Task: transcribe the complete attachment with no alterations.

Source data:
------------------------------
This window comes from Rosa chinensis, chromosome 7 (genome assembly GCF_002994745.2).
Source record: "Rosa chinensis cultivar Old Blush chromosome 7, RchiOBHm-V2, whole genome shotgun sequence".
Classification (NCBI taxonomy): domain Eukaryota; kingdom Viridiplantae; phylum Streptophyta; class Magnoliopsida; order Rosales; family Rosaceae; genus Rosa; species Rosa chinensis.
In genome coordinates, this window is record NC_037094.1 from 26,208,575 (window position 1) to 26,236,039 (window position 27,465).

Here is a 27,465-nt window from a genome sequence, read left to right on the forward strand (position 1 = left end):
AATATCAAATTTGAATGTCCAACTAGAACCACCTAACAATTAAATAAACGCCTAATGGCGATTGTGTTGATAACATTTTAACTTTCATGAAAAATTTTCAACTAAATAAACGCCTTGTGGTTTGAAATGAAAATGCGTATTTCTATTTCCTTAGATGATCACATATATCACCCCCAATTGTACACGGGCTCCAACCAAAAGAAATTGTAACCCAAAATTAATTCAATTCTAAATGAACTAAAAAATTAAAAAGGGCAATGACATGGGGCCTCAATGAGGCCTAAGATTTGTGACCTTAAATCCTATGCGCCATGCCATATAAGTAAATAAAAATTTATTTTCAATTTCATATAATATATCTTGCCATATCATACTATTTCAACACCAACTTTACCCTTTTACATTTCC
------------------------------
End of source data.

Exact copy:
This window comes from Rosa chinensis, chromosome 7 (genome assembly GCF_002994745.2).
Source record: "Rosa chinensis cultivar Old Blush chromosome 7, RchiOBHm-V2, whole genome shotgun sequence".
Classification (NCBI taxonomy): domain Eukaryota; kingdom Viridiplantae; phylum Streptophyta; class Magnoliopsida; order Rosales; family Rosaceae; genus Rosa; species Rosa chinensis.
In genome coordinates, this window is record NC_037094.1 from 26,208,575 (window position 1) to 26,236,039 (window position 27,465).

Here is a 27,465-nt window from a genome sequence, read left to right on the forward strand (position 1 = left end):
AATATCAAATTTGAATGTCCAACTAGAACCACCTAACAATTAAATAAACGCCTAATGGCGATTGTGTTGATAACATTTTAACTTTCATGAAAAATTTTCAACTAAATAAACGCCTTGTGGTTTGAAATGAAAATGCGTATTTCTATTTCCTTAGATGATCACATATATCACCCCCAATTGTACACGGGCTCCAACCAAAAGAAATTGTAACCCAAAATTAATTCAATTCTAAATGAACTAAAAAATTAAAAAGGGCAATGACATGGGGCCTCAATGAGGCCTAAGATTTGTGACCTTAAATCCTATGCGCCATGCCATATAAGTAAATAAAAATTTATTTTCAATTTCATATAATATATCTTGCCATATCATACTATTTCAACACCAACTTTACCCTTTTACATTTCC